The Huskies withstood a rocky ordeal in early December by doing the unexpected, crushing Fresno State 40-17 in the Humanitarian Bowl in Boise, Idaho. The Huskies finished with a school-record 11th win of the season, concluding one of the best seasons in school history in fitting fashion.
The Huskies weren't expected to put on such a dominating performance after a painful first week in December. Northern Illinois entered the Mid-American Conference Championship game as big favorites over Miami-Ohio. The Huskies entered the title game riding a nine-game winning streak and were undefeated in conference play, but Miami-Ohio shocked the Huskies with a 26-21 victory.
A few days later, NIU coach Jerry Kill announced that he was leaving the program to take the head position at Minnesota. After several assistants left the program to join Kill at Minnesota, linebackers coach Tom Matukewicz was announced as the interim head coach. Prior to the bowl game, the Huskies named Wisconsin defensive coordinator Dave Doeren to become the next head coach.
The bowl victory capped a memorable season and built the momentum for the recruiting season. Doeren, just like Kill three years ago, had just over a month to assemble a coaching staff and get working on his first recruiting class.
Doeren immediately pinpointed Chicago as the main area of concentration for his first class.
"Being in the Chicagoland area, (NIU) is a great place for parents to send their sons and watch them play and have a great career," Doeren said. "We know a lot of them have ambitions of playing in the Big Ten or at Notre Dame, but not everyone gets to go there. This gives them an outlet, and hopefully we provide the resources to make them aware of what we have to offer."
Doeren has had little time to rest during the last six weeks, assembling a staff was a big priority and assigning regions for the new members to capitalize on NIU's historic 2010 season was a big selling point.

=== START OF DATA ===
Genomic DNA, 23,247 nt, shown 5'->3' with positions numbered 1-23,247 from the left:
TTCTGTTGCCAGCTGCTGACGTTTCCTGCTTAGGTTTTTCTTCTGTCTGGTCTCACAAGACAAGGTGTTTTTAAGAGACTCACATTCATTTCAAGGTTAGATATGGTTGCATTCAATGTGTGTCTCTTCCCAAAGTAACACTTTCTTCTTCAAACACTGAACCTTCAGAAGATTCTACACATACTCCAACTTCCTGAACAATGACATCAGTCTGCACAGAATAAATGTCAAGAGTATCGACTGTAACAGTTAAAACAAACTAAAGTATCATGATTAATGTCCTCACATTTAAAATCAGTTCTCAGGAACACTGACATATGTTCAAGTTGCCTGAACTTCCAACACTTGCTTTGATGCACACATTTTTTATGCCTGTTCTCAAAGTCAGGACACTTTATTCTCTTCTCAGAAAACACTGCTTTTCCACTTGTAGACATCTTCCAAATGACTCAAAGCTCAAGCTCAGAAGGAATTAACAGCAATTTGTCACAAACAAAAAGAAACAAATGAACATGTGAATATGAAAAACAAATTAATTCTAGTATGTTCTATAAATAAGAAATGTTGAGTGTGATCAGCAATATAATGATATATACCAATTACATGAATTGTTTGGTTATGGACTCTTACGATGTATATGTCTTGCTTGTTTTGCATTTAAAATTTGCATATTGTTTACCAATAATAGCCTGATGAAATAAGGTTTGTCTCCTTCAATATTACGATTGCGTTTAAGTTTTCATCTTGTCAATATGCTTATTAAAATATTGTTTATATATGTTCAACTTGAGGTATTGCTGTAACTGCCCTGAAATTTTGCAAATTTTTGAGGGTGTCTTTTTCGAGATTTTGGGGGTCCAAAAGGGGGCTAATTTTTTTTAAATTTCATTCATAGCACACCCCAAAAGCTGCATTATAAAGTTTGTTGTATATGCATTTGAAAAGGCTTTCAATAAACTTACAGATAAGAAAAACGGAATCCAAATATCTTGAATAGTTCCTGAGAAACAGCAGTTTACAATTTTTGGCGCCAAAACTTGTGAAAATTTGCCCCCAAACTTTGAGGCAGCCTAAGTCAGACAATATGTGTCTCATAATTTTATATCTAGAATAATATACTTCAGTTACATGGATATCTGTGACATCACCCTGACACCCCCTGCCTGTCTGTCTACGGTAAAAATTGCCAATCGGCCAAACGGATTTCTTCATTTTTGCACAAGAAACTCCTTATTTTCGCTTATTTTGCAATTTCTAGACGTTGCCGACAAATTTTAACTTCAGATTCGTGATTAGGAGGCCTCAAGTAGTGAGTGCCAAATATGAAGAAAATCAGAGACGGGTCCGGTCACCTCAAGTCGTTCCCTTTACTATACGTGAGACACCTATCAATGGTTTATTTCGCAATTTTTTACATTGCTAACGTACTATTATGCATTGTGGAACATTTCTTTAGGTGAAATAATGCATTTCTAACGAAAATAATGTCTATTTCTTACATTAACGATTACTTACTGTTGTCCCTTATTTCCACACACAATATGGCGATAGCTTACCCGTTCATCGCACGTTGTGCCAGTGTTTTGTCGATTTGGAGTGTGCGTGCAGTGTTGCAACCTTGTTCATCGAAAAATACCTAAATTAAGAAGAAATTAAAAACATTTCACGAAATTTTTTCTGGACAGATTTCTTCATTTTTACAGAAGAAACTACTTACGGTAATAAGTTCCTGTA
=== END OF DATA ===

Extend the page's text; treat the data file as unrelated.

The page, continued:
"I thought the assistant coaches did a good job working together on short notice," Doeren said. "We didn't recruit by area, we recruited together. They crossed over by position. Guys recruited all over. We bounced in and out of houses. We tried to get as many members of our staff into living rooms and in schools as possible to make the kids feel as comfortable as they could with all of us because of the short window of time. It was a collaborative effort."
The Huskies signed 22 players, with six of the recruits having already committed to the previous staff. That number showed the amount of work put in by Doeren's staff to bring in a certain type of player to continue the momentum established from last year.
"We found some guys that really fit our profile of NIU football players," Doeren said. "They are tough, hard-nosed, physical, dependable guys. We found guys from winning programs, guys who have won state championships. I am very pleased with this class. I don't think anyone got signed because we needed a name on the list. These are guys that we feel are good enough to play and be here at Northern Illinois. We are adding these guys to our family and I'm not going to take a guy just to take him. I feel really excited and very proud of this group of men that are joining our team, our family."
TOP OF THE CLASS
RB Jamal Womble (Hutchinson Community College, Newton, Kan.) -- The 5-foot-11, 235-pounder is a big back who was ranked as the No. 13 running back in the country as a high school senior before grades made him ineligible to play at North Carolina. He can help soothe over the loss of standout tailback Chad Spann.
TE Devonte Majors (Fort Zumwait West HS, O'Fallon, MO) -- Majors is a rare player with college size at 6-foot-2 and 221 pounds. He will add a few more pounds and the coaching staff expects the three-star Rivals.com recruit to become a major part of the offense in upcoming years.
LB Jason Meehan (Webster Grove HS, St. Louis, MO) -- The three-star Rivals.com signee was a standout in high school, recording 177 tackles and five interceptions last year and guided his team to a state title in his junior year.
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